Why you shouldn’t use Plain FTP

When we say FTP it can be a general term referring to all types of File Transfer, but more specifically it usually means Plain FTP. It’s called plain because the Data, Usernames, and Passwords are not encrypted, neither are host names, IP addresses or anything else. So what does this mean? Anyone listening in can not only view your files, but also where they are going, where they came from, and the necessary passwords to gain access.

It may have worked when Aberdeen were sending their research to Harvard 40 years ago, but sadly the Internet isn’t the safe place it was back then.


What should you use instead?

There are a few answers to that question, the most well known being file sharing programs like Dropbox, Google Drive, and OneDrive. Maybe more time consuming than FTP, these software companies have to go through a huge number of security checks and procedures to be able to handle your data securely, so you’re in good hands. The advantage of this is that it requires almost no set up on your part.

If that doesn’t suit you, there are two successors to FTP – SFTP and FTPS.  These use the same interface as Plain FTP, so the immediate benefit is that most FTP programs can also use SFTP and FTPS. More Importantly, both also encrypt passwords and data transmissions.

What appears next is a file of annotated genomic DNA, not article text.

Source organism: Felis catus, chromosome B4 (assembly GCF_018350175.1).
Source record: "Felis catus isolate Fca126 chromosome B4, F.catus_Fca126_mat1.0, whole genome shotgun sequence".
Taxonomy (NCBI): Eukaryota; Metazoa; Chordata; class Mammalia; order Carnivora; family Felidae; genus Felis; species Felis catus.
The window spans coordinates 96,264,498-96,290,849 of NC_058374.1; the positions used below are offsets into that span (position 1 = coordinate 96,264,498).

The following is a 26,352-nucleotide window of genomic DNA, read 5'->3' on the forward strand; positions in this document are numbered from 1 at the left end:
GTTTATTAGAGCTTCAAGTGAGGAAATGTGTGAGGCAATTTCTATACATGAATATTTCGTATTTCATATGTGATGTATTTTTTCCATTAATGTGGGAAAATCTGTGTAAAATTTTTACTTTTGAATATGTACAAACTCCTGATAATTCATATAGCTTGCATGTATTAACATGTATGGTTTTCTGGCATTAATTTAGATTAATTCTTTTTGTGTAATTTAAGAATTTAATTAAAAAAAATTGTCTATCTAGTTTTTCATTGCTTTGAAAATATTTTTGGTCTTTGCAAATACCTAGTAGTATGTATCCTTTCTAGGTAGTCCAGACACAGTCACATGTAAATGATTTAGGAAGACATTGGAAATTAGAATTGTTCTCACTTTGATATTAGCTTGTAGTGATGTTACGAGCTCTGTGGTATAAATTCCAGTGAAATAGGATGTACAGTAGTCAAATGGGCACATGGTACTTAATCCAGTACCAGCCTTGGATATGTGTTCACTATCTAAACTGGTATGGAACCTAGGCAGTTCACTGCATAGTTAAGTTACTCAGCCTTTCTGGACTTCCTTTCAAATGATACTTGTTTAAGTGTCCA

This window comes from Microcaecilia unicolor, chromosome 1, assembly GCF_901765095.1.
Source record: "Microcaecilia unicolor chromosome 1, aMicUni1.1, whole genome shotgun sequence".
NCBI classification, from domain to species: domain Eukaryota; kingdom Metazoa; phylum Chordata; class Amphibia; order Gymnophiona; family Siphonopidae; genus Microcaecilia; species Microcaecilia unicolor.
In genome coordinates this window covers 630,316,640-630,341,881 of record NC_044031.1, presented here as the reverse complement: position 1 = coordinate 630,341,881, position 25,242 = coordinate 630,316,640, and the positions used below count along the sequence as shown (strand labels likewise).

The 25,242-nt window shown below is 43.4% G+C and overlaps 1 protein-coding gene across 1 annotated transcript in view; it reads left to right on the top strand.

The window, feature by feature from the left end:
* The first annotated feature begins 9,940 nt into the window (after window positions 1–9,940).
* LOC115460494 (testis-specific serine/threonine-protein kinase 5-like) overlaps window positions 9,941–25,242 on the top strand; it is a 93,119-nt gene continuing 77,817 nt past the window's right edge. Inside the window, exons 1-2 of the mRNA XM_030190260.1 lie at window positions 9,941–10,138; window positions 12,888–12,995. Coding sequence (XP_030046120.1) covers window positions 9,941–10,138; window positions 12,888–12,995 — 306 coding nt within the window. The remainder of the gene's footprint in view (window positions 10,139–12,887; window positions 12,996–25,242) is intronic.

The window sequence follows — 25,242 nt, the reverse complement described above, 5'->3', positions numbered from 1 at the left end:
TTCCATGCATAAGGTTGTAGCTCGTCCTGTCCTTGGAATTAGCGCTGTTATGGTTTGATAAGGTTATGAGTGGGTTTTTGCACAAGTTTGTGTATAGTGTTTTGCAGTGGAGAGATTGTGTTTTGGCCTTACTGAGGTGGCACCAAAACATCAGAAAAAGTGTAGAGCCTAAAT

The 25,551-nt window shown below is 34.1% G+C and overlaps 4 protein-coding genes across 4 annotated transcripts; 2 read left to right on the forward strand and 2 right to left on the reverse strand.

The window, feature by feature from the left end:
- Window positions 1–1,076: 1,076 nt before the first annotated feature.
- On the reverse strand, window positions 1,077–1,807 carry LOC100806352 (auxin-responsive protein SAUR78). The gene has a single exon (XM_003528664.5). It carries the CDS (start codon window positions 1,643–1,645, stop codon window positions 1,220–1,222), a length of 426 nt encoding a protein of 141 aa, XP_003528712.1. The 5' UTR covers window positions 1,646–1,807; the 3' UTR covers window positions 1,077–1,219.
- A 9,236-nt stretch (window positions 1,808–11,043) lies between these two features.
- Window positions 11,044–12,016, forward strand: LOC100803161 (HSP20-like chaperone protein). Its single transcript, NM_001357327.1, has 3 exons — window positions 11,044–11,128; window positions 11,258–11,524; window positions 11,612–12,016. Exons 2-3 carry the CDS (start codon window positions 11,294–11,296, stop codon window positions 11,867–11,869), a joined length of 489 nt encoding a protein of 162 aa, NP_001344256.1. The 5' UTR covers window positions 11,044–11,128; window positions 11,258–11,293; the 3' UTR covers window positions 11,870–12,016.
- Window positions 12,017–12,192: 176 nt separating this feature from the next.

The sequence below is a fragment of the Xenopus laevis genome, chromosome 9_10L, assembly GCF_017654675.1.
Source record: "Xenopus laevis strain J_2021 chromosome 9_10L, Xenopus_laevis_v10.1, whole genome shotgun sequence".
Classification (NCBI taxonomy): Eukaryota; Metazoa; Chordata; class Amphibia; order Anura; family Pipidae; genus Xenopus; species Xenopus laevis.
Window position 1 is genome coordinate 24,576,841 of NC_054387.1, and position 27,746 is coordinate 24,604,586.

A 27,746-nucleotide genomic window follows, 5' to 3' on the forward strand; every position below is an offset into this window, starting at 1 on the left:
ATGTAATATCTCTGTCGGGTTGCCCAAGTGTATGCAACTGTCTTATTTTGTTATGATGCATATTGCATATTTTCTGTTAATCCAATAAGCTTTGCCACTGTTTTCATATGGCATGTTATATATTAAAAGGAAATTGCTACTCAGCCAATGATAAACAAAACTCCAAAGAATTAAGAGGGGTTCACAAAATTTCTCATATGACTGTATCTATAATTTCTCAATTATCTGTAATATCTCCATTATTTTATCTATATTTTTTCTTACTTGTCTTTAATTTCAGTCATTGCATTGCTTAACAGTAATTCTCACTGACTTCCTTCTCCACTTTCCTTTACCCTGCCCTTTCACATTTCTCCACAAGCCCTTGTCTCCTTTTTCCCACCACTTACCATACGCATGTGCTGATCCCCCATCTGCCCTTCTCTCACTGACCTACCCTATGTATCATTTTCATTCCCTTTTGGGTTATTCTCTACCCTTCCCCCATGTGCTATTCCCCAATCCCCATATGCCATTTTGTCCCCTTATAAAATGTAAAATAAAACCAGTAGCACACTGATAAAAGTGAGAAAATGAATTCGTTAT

SFTP uses SSH, this means that prior setup is required to send files. Both sides of the transfer must have the SSH Key required to operate, as well as the username and password.

FTPS is certificate based, and uses TLS for encryption rather than SSH, making it quick and easy to connect to a Server with a trusted Certificate, as long as you provide the username and password.

Both of these iterations of FTP make secure transmissions between trusted systems fast and easy, and automated transmissions secure and efficient. One of the best things about SFTP and FTPS is that most Plain FTP programs now allow you to enable SSL/TLS (FTPS) or SSH (SFTP) and automates a lot of the process for you. Just remember – Don’t choose Plain FTP.

Good luck with your file transfers!